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Eugene Derksen Preservings Photo
Eugene Derksen: publisher and community benefactor; born in 1916 in the Molotschna Colony of Russia, the son of Gerhard Derksen (1887-1957) and Maria (Unger) Derksen  (b. 1889). He was the second of five children in the family, three of whom were born in Canada. The Derksens immigrated to Canada on 24 August 1923, arriving in Quebec. Because he had contracted an eye disease, Eugene had to stay in a Quebec hospital for seven months before joining his family in Saskatchewan. He married Helena Friesen (b. 1920) and the couple had four children. He died on 16 July 1994 at his home in Steinbach, Manitoba, Canada.

Eugene Derksen’s early life was eventful, being born just before the Russian Revolution and the ensuing anarchy which sent many Mennonites fleeing for their lives. His parents decided to immigrate to Canada when he was seven.

The initial years in Canada were difficult for the Derksen family. Eugene’s father had worked as a teacher in Russia. However, the Canadian government required the immigrants to work as farmers for several years after their arrival, and the Derksen family tried without much success to learn to grow crops and raise animals. When the chance came in 1933 to move to Steinbach, Manitoba to work in a print shop, the Derksens took advantage of the opportunity. Although they knew little about the work, Eugene helped with odd jobs while his father assisted with writing and editing the Steinbach Post. By 1936, the editor was ready to resign from his position, and the Derksens were ready to take the job.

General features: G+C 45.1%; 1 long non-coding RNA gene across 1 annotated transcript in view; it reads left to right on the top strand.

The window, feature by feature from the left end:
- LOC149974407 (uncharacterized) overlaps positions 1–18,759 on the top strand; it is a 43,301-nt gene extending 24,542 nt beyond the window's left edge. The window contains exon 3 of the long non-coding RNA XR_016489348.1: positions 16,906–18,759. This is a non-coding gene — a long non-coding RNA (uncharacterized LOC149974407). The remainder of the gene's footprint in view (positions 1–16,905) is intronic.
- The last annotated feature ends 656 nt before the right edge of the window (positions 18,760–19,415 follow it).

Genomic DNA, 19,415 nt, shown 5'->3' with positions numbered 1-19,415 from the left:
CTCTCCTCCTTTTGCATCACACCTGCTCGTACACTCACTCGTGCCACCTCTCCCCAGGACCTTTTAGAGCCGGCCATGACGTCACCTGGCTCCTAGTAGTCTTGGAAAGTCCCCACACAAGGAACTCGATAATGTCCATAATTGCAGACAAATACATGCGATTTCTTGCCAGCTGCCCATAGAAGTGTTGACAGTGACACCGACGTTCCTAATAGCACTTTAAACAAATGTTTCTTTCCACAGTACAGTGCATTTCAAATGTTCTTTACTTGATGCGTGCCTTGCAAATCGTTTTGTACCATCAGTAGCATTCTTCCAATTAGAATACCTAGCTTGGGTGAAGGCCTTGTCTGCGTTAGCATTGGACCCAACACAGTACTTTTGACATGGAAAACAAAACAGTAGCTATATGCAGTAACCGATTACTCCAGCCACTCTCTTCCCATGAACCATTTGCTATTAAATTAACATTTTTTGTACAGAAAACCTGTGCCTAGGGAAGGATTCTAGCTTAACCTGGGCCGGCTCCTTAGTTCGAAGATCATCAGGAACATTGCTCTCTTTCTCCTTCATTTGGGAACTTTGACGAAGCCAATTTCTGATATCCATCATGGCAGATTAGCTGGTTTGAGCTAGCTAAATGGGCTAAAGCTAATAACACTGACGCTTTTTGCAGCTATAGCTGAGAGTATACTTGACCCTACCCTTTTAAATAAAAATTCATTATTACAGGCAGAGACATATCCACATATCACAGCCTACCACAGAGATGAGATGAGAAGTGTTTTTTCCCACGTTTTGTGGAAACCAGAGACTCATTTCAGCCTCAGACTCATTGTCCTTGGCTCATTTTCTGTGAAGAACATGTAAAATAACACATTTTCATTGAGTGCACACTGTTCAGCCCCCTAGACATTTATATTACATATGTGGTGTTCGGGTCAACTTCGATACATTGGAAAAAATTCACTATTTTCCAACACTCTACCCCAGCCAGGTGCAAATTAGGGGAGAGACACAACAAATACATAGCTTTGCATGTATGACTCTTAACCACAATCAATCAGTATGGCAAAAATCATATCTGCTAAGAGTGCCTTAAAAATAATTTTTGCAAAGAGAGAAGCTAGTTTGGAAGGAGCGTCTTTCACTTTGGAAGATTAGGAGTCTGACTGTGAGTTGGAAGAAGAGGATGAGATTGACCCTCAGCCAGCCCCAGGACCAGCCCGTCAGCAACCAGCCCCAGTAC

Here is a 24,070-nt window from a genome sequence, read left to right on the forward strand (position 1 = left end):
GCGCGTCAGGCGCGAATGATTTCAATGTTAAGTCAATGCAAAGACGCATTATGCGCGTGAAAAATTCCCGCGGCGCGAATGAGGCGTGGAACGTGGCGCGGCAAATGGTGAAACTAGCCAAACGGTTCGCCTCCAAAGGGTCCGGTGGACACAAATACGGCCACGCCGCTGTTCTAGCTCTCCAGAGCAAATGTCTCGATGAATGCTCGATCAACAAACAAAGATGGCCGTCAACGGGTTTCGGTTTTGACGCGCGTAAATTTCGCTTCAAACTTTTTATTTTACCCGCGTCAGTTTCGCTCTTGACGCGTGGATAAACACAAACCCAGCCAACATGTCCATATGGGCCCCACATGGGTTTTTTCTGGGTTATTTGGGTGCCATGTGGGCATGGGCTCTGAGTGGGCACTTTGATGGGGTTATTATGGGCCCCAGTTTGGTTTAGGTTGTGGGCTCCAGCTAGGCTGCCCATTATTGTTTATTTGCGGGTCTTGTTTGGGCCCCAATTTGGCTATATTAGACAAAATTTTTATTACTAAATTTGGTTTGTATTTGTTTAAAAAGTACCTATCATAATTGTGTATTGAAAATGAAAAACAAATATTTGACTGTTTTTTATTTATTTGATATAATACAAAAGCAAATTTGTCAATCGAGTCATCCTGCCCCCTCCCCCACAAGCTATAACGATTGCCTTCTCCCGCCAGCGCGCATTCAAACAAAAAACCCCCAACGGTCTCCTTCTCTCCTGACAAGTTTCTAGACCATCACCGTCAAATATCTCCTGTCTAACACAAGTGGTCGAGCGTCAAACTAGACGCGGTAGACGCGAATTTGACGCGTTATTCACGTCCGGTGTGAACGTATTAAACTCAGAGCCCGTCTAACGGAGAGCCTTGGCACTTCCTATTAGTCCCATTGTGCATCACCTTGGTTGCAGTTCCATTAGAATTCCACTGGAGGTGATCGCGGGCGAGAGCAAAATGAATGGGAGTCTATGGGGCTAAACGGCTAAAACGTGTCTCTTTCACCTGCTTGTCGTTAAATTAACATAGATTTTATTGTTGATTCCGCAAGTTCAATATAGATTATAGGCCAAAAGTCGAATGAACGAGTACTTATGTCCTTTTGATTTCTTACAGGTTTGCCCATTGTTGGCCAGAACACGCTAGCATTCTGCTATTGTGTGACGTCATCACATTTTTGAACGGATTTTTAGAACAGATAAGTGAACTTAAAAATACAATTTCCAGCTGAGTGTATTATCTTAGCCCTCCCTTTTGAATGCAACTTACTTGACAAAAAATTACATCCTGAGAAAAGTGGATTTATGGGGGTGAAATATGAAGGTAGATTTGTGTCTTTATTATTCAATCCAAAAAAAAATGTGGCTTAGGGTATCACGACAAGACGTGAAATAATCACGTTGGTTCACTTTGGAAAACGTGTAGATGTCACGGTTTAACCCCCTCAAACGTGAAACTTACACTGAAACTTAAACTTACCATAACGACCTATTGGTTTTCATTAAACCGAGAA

Hard times continued for Eugene Derksen and his father in the years that followed. The Great Depression had drained any extra funds the paper had, and Eugene was unable to fulfill his goal of expanding the newspaper and starting an English edition. Unsuccessful in obtaining a loan for his business from banks in the area, he decided to establish his own financial institution. The Steinbach Credit Union was the result. Eventually, he received a loan from the credit union and on 21 February 1946, he sent the first English-language edition newspaper to the presses. After the death of his father, Eugene became the president of Derksen Printers in 1957. Eugene sold the paper to his son, Erich, in 1983 but continued to write columns for it. In 2007, The Carillon had the highest circulation of any rural newspaper in southern Manitoba.

Eugene was also instrumental in establishing the Mennonite Heritage Village in Steinbach in 1958.

Eugene Derksen lived through many trying times, but his determination and versatility helped him to succeed. He became a caring and generous person, always willing to help people in need.

[edit] Bibliography

GRANDMA (The Genealogical Registry and Database of Mennonite Ancestry) Database, 5.03 ed. Fresno, CA: California Mennonite Historical Society, 2007: #434855.

Wright, Gerald.  “Eugene Derksen 1916-1994.”  Preservings No. 12 (June 1998): 58-60.


Author(s) Susan Huebert
Date Published November 2007


[edit] Cite This Article

MLA style

Huebert, Susan. "Derksen, Eugene (1916-1994)." Global Anabaptist Mennonite Encyclopedia Online. November 2007. Web. 29 Jul 2014. http://gameo.org/index.php?title=Derksen,_Eugene_(1916-1994)&oldid=94330.

APA style

Huebert, Susan. (November 2007). Derksen, Eugene (1916-1994). Global Anabaptist Mennonite Encyclopedia Online. Retrieved 29 July 2014, from http://gameo.org/index.php?title=Derksen,_Eugene_(1916-1994)&oldid=94330.




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